Sins of omission: REF should give full picture for the taxpayers' sake

Allowing universities to cherry-pick the scholars they submit for assessment is bad news for transparency, argues Miles Hewstone

January 5, 2012

Credit: James Fryer

"The European Union economy doesn't look too bad - if you exclude Greece and perhaps a couple of others from the ." "Spurs are a decent team, if you don't count those games in which goalkeeper Heurelho Gomes gifted points to the opposition." "2011 was an excellent financial year for our unit trust, if you discount the poor performance of one or two of the companies in which we invest."

Yet we don't rate the EU by choosing which economies to include or exclude, nor does the team that wins the Barclays Premier League get to miss out its worst performances before the final ranking. And investors would be living in cloud cuckoo land if they thought they could ignore a unit trust's poorly performing components. We do, however, allow something similar to happen when assessing research in British universities. Why?

The guidance for the research excellence framework makes it clear that while higher education institutions "are strongly encouraged to submit the work of all their excellent researchers", they don't have to. They should develop a "code of practice on the fair and transparent selection of staff for inclusion in REF submissions", but for REF 2014, just as for the research assessment exercises it supplants, universities will be allowed to cherry-pick: "Each HEI must decide which individuals to select for submission, in accordance with its internal code of practice."

What lies behind this policy? What are the arguments for and against? Does it deliver transparency to the taxpayers who ultimately fund our universities?

One argument in support appears to be that we should not heap undue pressure on individuals who carry a high teaching and/or administrative load, and therefore cannot be expected to contribute four high-ranked research outputs. Yet an argument against is that we should value - and for the sake of transparency disclose - the research contributions of all full-time members of staff. Perhaps colleague X is carrying a high load, but then isn't it all the more impressive that s/he manages four papers at all, some of which even fall into the 2* category? (Even 1* is recognised "nationally in terms of originality, significance, and rigour".)

This raises the question of why we do not include people who have fewer than four research outputs. This again seems arbitrary. In my field, psychology, books don't stack up against 4* high-impact journal articles. Yet some scholars might contribute, say, one major monograph and one article, and on this basis be excluded from the REF (although it does allow for the submission of fewer than four outputs under special circumstances, such as illness). We also know that some papers require years of research, so it would be unreasonable to expect someone to submit four of these in one REF. Yet the current rules mean that such a person, if they have no other 4* outputs, will not be returned.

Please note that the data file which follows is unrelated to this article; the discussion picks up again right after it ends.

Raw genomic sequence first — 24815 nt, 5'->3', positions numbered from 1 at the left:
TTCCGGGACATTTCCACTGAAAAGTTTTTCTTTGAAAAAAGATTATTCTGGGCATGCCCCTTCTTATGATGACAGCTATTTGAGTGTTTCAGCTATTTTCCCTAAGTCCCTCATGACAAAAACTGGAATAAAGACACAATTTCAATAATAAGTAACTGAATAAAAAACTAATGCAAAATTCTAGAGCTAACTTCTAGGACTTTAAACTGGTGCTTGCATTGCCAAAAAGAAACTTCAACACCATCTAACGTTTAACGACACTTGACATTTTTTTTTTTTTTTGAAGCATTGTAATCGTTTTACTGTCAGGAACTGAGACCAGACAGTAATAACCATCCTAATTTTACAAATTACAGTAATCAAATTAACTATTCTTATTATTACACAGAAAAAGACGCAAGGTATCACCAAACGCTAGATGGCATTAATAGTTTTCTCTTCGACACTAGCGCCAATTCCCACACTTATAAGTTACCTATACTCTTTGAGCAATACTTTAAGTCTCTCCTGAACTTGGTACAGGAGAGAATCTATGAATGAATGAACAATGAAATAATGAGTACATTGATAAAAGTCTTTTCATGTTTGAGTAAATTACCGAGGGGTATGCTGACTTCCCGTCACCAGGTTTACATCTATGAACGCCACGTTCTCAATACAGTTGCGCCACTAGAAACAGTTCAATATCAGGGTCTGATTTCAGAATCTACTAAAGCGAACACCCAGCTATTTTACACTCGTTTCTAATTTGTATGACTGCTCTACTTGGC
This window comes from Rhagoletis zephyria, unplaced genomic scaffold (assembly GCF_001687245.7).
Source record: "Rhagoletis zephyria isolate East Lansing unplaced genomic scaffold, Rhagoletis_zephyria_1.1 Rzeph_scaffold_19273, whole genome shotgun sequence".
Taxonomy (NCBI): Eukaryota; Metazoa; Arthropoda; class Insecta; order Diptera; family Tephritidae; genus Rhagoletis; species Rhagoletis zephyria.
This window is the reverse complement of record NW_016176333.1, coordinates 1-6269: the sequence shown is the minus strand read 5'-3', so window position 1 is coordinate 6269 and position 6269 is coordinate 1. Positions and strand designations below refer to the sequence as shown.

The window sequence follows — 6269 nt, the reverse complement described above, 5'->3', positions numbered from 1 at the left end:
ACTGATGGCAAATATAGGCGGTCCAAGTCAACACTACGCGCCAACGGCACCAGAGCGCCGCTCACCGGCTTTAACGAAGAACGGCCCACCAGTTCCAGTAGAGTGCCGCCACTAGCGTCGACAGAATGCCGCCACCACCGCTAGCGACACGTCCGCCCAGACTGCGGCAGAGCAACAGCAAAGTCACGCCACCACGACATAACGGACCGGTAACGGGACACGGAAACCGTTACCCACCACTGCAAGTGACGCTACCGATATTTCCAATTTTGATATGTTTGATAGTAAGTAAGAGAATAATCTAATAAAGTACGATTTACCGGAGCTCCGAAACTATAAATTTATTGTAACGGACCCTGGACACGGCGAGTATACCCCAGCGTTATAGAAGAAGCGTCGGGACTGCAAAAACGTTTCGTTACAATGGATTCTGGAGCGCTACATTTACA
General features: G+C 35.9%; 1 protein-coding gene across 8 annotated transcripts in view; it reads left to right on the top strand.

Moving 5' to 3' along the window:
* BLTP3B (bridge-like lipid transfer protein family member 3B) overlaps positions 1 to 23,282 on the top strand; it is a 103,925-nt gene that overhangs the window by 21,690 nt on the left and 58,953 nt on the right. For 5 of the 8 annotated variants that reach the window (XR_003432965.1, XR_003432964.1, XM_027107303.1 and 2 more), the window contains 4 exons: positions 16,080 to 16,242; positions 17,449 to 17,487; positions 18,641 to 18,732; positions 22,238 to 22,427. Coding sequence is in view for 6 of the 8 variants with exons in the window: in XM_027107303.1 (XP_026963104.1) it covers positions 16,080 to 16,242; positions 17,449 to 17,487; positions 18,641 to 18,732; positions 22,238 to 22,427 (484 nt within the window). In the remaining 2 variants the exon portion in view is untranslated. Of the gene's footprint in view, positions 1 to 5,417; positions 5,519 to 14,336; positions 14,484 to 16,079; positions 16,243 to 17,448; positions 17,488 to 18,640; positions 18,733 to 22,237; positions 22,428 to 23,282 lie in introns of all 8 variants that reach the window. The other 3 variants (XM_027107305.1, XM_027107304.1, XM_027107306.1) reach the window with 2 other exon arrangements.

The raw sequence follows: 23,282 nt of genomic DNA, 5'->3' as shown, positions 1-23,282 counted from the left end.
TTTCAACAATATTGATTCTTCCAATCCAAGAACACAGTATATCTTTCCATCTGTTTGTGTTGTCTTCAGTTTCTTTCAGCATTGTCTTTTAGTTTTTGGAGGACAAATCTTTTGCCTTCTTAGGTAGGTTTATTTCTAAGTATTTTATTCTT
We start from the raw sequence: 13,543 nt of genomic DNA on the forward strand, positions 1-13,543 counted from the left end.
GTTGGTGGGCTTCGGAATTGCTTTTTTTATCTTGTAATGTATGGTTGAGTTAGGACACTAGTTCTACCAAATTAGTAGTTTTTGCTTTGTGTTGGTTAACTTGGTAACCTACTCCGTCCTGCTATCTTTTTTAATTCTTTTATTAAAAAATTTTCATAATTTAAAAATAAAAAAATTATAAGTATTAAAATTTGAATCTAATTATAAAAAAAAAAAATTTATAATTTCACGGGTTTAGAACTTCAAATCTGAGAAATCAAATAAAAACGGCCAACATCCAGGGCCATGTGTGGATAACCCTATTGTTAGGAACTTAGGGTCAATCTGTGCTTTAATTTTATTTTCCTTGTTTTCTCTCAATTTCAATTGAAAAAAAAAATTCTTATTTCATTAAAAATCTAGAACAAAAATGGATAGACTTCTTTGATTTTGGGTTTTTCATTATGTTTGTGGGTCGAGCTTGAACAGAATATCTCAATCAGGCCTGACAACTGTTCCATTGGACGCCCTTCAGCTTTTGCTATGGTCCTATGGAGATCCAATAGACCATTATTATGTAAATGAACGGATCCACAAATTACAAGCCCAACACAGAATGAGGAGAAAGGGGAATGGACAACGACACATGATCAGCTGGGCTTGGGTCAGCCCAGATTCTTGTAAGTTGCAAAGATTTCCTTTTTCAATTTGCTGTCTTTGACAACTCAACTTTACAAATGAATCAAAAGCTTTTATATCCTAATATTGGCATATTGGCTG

What about full-time staff who don't contribute at all on the research front? If they are carrying an exceptionally heavy teaching or administrative load, it would seem better to admit this fact and move them to a different contract. If they are not carrying such a burden, then this would seem to be the kind of decision that institutions have well-paid senior administrators to deal with. Fudging the issue of how we assess research is not the solution.

Finally, let us consider transparency. Suppose taxpayers want to see where their money is going or how well their local university is doing; perhaps the pressing question is helping their offspring to choose where to study. To keep things simple, let's assume they want to read psychology. From the RAE 2008 website, you can see what percentage of research activity in each university department's submission fell into each quality band (the "quality profile"). You can also see the number of "FTE (full-time equivalent) Category A staff submitted", but not the proportion. So the University of Oxford's 39.10 versus the University of Cambridge's 24 is pretty inscrutable.

If, however, you go up to the level of the university as a whole, you can see the percentage of staff submitted. At this point, the potential pitfalls of the current system become evident. The top three universities appear to have strength and depth (returning between 95 per cent and 97 per cent of their staff); but within the top 10, one (completely legitimately) submitted just 79 per cent. More worryingly, 55 institutions submitted less than 50 per cent of their scholars to RAE 2008.

As an Arsenal fan, I hope Tottenham Hotspurs' keeper Gomes makes a comeback (with a few more howlers). But we must continue to judge Spurs on all their games, with no exceptions. For the sake of transparency, and in fairness to taxpayers, the academy should do the same by including all full-time academic staff in assessments.

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